It is not "an absolute disaster" if schools contain bad teachers, the chairman of the Office for Standards in Education (Ofsted) has told the BBC.
Zenna Atkins, stressing these were her personal views, earlier told the Sunday Times "every school should have a useless teacher".
She later said she did not mean schools should tolerate bad teachers.
Ofsted said it had an "unshakeable commitment to ensuring children benefit from good teachers in every lesson".
Ms Atkins had told the paper that schools should not try to get rid of every inadequate teacher.
She told the BBC: "If kids can manage to cope with one bad teacher that'll be a good learning lesson for them in life - it is not necessarily an absolute disaster.
"What is an absolute disaster is if the leadership doesn't know that there is a bad teacher and leadership is not doing anything about it."
She added she believed it was the responsibility of each school to weed out bad teachers.
"As a leader you need to be making sure that these people are performing as well as they can, and if, frankly as well as they can isn't good enough, then you have to have the courage of your convictions and get rid of them", she said.
"At a very young age, really poor teaching can be very damaging.
"I've seen that happen time and again where they have crushed children.
"That's the responsibility of the leadership to get rid of those people and not just accept the excuses.
She said pupils could play a significant part in effecting change and improving schools and said she would not "underestimate" the ability of eight-year-olds to identify poor teachers.
"Children are a lot more savvy about these things than we ever give them credit for.
"When you go around and talk to them and say who is the best teacher in this school, you get pretty consistent responses from the kids.
"They know what good looks like. It won't necessarily be the teacher they like the best but they know.
"They can be huge ally for schools in helping improve teachers' performance and helping to get out the teachers you need to get out.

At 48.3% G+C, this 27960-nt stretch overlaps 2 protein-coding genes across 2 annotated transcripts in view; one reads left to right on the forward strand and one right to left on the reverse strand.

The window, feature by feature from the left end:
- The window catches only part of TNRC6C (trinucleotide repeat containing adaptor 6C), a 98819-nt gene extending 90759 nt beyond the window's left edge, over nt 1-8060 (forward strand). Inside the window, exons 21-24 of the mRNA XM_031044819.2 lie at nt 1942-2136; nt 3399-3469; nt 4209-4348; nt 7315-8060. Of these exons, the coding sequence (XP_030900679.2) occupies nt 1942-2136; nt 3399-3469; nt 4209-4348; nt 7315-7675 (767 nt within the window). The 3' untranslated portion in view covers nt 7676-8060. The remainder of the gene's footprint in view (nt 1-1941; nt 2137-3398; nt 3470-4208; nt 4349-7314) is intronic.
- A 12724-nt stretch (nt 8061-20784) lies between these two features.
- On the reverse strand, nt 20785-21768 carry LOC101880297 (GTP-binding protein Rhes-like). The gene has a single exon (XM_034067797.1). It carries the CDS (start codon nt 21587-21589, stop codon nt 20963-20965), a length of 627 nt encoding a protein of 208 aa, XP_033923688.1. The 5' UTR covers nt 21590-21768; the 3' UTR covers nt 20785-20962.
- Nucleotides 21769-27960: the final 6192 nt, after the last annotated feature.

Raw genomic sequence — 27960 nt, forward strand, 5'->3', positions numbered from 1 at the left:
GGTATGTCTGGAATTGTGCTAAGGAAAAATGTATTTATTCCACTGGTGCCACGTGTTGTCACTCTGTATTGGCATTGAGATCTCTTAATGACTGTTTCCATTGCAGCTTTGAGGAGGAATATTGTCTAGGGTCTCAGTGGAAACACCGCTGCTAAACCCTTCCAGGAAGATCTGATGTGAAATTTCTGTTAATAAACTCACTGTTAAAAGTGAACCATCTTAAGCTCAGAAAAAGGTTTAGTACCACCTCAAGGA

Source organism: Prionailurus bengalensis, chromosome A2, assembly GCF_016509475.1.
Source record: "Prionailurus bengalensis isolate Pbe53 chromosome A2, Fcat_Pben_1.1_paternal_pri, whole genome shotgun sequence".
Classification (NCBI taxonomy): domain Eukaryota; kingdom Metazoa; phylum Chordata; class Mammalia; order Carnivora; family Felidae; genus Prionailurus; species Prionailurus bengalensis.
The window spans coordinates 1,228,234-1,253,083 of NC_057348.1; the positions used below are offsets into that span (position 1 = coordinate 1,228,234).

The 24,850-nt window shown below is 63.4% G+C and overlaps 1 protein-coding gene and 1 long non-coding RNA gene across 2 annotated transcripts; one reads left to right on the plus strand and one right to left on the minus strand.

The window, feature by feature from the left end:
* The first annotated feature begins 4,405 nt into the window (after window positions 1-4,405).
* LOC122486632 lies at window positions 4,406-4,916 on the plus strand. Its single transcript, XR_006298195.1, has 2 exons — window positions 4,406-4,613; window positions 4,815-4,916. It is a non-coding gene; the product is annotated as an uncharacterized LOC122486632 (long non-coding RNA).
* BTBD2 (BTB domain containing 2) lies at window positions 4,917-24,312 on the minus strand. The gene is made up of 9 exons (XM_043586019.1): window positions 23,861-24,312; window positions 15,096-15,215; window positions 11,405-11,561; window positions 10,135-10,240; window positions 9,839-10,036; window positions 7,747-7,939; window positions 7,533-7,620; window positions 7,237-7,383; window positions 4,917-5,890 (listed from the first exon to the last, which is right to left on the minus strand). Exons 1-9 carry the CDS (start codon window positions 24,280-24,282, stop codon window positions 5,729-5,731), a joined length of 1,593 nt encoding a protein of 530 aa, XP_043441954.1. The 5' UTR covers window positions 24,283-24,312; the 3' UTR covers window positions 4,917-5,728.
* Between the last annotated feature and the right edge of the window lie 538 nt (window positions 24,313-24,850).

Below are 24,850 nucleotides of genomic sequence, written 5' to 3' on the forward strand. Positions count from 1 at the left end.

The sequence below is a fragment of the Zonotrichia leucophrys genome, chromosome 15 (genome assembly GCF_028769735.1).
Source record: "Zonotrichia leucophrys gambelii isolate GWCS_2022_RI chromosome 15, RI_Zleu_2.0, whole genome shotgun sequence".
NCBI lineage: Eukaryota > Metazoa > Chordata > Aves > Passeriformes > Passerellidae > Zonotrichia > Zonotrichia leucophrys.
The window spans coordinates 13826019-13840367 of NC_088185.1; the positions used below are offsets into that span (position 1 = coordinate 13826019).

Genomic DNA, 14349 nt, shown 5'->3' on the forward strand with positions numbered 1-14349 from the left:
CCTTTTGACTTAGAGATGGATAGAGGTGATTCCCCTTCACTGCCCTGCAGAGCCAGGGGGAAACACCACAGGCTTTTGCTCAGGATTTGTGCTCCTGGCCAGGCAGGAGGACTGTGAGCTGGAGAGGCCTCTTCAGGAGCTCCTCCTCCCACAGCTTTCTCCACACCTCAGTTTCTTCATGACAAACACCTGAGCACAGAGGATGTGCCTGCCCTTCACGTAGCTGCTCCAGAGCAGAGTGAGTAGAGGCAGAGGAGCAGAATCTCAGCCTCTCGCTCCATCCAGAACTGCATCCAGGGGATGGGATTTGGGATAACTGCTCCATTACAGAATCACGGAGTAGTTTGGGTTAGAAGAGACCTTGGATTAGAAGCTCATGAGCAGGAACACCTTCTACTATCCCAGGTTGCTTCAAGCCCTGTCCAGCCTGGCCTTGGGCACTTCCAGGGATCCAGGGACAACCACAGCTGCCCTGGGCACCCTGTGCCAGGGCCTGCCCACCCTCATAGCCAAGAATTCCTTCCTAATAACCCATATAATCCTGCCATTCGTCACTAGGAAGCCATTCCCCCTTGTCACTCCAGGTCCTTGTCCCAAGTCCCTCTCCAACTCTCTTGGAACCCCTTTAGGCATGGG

Last year, Ofsted's annual report warned of a "stubborn core of inadequate teaching" taking place in schools in England.
The chief inspector of schools for England, Christine Gilbert, attacked teachers who were holding school improvements back.
But on Sunday Ms Atkins told the BBC that schools needed to reflect society, especially at primary level.
"In society there are people you don't like, there are people who are incompetent and there are often people above you in authority who you think are incompetent, and learning that ability to deal with that and, actually surviving that environment can be an advantage.
"I certainly don't think we should be encouraging bad teachers"
Ms Atkins, who is leaving her job at the end of August to take up a role with a private education company, said state education could learn lessons from the way industry works.
"I do think we do have a culture of accepting poor and inadequate teachers, and they're not challenged and managed out in the same way as you would do in industry where you know that your staff who are poorly performing are actually costing you money and eating into your profits."
She said it was a myth that it was too hard to get rid of bad teachers.
Last week the BBC's Panorama revealed that 18 UK teachers have been struck off for incompetence in the past 40 years, despite estimates that up to 17,000 teachers were not up to the job.
Some bad teachers are moved between schools, rather than having their competency challenged, it emerged.
Prof Simon Burgess, from Bristol University, who researched the impact of a bad teacher on pupil performance, told Panorama that he was surprised by the gap between the results of children with teachers ranked in the top 5% on ability and those in the bottom 5%.
"If you took all these people out, stopped them from teaching the children and replaced them even with just average teachers, that would be something like half a grade per pupil," he said.